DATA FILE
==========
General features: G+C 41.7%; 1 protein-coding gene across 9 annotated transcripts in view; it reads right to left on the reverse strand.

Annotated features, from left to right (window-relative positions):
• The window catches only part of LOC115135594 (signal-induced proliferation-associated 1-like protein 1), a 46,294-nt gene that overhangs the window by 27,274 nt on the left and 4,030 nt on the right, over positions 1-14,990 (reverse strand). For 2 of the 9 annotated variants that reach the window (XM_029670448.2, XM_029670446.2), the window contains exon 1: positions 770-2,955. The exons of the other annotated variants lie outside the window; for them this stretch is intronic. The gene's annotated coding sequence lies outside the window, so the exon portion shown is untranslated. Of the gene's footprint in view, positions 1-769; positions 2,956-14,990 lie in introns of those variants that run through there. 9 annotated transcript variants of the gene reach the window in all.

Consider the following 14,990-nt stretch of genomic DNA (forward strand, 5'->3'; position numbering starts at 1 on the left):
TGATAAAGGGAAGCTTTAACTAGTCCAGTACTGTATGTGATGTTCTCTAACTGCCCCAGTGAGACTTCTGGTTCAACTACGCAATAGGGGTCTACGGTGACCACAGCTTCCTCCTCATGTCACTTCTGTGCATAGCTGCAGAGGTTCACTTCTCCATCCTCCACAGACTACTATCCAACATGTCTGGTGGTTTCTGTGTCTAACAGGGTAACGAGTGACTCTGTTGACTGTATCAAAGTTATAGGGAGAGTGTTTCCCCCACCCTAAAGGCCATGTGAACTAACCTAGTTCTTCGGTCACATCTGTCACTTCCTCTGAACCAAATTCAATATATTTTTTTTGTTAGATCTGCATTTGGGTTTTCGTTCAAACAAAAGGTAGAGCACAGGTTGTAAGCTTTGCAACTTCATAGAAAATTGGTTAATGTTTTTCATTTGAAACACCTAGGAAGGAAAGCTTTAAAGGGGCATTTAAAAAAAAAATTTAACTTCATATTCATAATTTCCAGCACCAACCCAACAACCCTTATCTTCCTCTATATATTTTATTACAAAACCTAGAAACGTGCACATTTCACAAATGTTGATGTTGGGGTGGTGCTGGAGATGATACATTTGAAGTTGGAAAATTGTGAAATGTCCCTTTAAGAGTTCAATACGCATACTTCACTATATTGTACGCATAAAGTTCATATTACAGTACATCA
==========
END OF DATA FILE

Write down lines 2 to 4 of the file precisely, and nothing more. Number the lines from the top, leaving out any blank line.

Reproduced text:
Annotated features, from left to right (window-relative positions):
• The window catches only part of LOC115135594 (signal-induced proliferation-associated 1-like protein 1), a 46,294-nt gene that overhangs the window by 27,274 nt on the left and 4,030 nt on the right, over positions 1-14,990 (reverse strand). For 2 of the 9 annotated variants that reach the window (XM_029670448.2, XM_029670446.2), the window contains exon 1: positions 770-2,955. The exons of the other annotated variants lie outside the window; for them this stretch is intronic. The gene's annotated coding sequence lies outside the window, so the exon portion shown is untranslated. Of the gene's footprint in view, positions 1-769; positions 2,956-14,990 lie in introns of those variants that run through there. 9 annotated transcript variants of the gene reach the window in all.

Consider the following 14,990-nt stretch of genomic DNA (forward strand, 5'->3'; position numbering starts at 1 on the left):